Sunnis, Kurds shun Iraq Parliament
The UN, US, Iran and Iraq's own Shi'ite clergy have pushed hard for an inclusive government.
BAGHDAD - Sunnis and Kurds walked out of the first session of Iraq's new Parliament on Tuesday after Shi'ites failed to name a prime minister to replace Nuri al-Maliki, dimming any prospect of an early national unity government to save Iraq from collapse.
The United States, United Nations, Iran and Iraq's own Shi'ite clergy have pushed hard for politicians to come up with an inclusive government to hold the fragmenting country together as Sunni insurgents bear down on Baghdad.
With Shi'ites failing to name a prime minister, Sunnis and Kurds refused to return from a recess to the parliamentary chamber in Baghdad's fortified "green zone" where they were meeting for the first time since an election in April.
Parliament is not likely to meet again for at least a week, leaving Iraq in political limbo and Maliki clinging to power as a caretaker, rejected by Sunnis and Kurds.
Under a governing system put in place after the removal of Saddam Hussein, the prime minister has always been a member of the Shi'ite majority, the speaker of parliament a Sunni and the largely ceremonial president a Kurd.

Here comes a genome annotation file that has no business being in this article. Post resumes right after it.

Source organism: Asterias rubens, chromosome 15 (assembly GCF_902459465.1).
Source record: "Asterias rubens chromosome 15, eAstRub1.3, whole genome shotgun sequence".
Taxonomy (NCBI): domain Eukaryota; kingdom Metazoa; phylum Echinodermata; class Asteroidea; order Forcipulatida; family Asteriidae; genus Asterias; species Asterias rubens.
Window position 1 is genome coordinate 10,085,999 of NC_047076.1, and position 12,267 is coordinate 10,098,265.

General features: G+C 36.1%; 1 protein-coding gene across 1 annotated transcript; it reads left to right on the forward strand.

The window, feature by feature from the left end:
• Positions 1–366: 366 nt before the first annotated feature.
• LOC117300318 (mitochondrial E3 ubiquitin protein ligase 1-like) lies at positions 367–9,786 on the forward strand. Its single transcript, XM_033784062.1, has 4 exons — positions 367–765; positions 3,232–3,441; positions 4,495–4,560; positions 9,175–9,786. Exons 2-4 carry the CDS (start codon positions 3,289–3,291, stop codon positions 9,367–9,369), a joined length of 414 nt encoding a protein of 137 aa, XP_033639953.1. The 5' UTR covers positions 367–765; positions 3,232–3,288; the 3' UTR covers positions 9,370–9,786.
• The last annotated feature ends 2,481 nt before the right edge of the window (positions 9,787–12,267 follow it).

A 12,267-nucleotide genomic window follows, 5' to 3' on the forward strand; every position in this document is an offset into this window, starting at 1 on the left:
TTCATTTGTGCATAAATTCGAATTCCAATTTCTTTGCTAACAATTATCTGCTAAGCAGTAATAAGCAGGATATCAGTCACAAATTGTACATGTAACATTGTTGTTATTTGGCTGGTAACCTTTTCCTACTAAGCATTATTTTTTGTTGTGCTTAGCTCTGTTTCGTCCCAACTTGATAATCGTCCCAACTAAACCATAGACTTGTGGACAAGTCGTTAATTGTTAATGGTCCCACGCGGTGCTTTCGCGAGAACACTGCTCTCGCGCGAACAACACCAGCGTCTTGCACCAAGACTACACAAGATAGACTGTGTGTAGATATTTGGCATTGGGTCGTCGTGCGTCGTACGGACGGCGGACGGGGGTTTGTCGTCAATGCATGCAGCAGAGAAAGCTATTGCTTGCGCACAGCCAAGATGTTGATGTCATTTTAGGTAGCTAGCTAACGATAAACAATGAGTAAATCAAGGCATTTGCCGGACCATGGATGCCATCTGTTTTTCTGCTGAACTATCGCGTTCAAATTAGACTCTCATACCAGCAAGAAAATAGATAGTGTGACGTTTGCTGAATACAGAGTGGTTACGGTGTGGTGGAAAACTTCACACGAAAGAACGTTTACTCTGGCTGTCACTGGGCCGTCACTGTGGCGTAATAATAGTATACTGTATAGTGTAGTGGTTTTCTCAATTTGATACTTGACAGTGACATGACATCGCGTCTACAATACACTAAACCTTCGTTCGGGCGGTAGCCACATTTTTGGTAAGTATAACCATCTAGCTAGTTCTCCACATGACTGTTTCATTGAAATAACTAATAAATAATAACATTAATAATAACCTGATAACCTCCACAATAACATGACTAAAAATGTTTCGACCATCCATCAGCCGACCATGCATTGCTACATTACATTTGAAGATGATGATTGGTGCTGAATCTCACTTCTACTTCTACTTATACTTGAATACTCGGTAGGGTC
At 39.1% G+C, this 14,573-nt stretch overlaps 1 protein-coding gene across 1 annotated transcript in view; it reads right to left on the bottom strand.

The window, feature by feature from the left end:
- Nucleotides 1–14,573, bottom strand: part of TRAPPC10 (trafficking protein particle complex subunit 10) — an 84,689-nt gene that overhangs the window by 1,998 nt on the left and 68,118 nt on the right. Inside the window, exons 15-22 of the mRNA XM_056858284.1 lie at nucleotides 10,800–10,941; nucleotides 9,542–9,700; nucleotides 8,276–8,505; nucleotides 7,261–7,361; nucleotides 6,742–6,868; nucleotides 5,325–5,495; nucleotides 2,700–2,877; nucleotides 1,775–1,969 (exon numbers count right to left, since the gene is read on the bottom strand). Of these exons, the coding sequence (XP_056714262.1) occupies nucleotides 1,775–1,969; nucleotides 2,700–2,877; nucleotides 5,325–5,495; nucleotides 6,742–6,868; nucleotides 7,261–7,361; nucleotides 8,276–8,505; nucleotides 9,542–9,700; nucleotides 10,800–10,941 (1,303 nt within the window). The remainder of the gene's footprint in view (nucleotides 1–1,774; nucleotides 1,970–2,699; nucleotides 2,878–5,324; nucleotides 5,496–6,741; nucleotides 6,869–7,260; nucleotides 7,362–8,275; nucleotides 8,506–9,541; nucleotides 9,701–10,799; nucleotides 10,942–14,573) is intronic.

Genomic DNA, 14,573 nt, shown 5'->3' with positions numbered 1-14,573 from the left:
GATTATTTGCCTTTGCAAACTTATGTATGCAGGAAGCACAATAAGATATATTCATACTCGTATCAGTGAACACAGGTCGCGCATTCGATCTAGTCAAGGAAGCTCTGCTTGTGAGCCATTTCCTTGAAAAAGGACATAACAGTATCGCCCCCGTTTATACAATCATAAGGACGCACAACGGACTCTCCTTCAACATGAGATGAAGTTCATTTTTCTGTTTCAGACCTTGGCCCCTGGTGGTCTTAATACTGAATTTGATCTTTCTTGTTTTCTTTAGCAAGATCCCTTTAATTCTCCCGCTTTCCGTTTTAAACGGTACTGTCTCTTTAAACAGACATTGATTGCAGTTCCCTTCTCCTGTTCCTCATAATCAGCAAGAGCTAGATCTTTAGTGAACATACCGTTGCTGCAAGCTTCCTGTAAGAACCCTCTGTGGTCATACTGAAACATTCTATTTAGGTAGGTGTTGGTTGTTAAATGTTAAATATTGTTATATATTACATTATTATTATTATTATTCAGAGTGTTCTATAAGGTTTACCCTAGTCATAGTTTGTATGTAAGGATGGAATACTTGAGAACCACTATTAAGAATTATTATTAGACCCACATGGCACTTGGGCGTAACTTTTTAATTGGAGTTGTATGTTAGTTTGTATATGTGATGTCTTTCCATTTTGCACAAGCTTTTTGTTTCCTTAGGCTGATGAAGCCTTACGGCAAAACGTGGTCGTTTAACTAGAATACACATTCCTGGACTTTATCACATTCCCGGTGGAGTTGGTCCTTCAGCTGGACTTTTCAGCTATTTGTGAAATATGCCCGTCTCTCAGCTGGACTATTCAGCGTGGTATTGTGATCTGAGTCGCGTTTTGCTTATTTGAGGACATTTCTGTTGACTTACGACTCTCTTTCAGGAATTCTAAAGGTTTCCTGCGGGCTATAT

The Shi'ite bloc known as the National Alliance, in which Maliki's State of Law coalition is the biggest group, has met repeatedly in recent days to bargain over the premiership but has so far been unable either to endorse Maliki for a third term or to name an alternative.
Fewer than a third of lawmakers returned from the recess. Sunni parties said they would not put forward their candidate for speaker until the Shi'ites pick a premier. The Kurds have also yet to nominate a president.
Osama al-Nujaifi, a leading Sunni politician, former speaker and strong foe of Maliki, warned that "without a political solution, the sound of weapons will be loud, and the country will enter a black tunnel".
He said his bloc did not have a candidate for a speaker so far and was waiting to see who the National Alliance would nominate for prime minister.
"If there is a new policy with a new prime minister, we will deal with them positively. Otherwise the country will go from bad to worse," Nujaifi said.
Shi'ite lawmakers sought to shift blame to the Sunni and Kurdish blocs, saying the premiership was the last position to be named in the constitutionally-defined process.
Mehdi al-Hafidh, parliament's oldest member who is tasked by the constitution with chairing the legislature's meetings until a speaker is named, said the next session would be held in a week, if agreement was possible after discussions.